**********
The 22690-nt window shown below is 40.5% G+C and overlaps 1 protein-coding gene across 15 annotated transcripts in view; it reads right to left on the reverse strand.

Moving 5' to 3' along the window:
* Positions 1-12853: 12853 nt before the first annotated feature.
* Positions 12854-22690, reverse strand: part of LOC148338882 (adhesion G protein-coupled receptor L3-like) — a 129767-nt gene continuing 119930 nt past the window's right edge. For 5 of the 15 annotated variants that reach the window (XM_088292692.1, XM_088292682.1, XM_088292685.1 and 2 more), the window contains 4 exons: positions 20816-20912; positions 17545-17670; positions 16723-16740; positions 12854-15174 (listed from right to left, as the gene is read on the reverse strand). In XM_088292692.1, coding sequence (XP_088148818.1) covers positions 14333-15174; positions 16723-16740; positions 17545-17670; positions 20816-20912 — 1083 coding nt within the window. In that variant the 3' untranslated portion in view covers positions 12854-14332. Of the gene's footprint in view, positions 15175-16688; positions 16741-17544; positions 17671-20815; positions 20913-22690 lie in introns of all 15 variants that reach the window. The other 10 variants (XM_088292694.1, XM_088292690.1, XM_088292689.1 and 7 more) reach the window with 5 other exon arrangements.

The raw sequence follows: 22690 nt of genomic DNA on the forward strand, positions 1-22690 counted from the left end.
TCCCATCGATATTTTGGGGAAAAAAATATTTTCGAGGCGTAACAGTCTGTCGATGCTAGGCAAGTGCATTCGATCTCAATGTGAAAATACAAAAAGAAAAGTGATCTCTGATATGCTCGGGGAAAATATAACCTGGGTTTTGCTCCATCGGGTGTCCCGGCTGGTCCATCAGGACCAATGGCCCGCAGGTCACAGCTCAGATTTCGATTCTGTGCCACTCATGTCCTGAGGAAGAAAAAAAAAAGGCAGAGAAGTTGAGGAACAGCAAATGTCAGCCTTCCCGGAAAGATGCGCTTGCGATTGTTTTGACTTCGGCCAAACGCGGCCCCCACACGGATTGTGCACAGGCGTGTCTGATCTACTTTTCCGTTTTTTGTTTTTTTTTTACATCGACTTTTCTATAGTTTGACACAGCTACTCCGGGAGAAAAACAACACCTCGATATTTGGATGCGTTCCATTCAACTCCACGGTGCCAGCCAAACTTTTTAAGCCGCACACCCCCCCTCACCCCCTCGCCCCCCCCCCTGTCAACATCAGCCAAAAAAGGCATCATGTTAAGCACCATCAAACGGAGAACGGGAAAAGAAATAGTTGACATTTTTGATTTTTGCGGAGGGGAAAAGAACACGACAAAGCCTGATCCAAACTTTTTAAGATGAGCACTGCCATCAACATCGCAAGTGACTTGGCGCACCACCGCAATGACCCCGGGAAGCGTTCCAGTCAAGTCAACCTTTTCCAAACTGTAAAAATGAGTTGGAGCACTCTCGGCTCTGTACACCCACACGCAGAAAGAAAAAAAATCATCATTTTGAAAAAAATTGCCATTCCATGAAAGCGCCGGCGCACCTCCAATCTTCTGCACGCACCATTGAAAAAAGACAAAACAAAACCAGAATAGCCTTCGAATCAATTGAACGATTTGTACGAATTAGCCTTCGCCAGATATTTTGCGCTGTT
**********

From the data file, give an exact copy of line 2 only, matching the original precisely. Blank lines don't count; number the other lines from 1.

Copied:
Moving 5' to 3' along the window: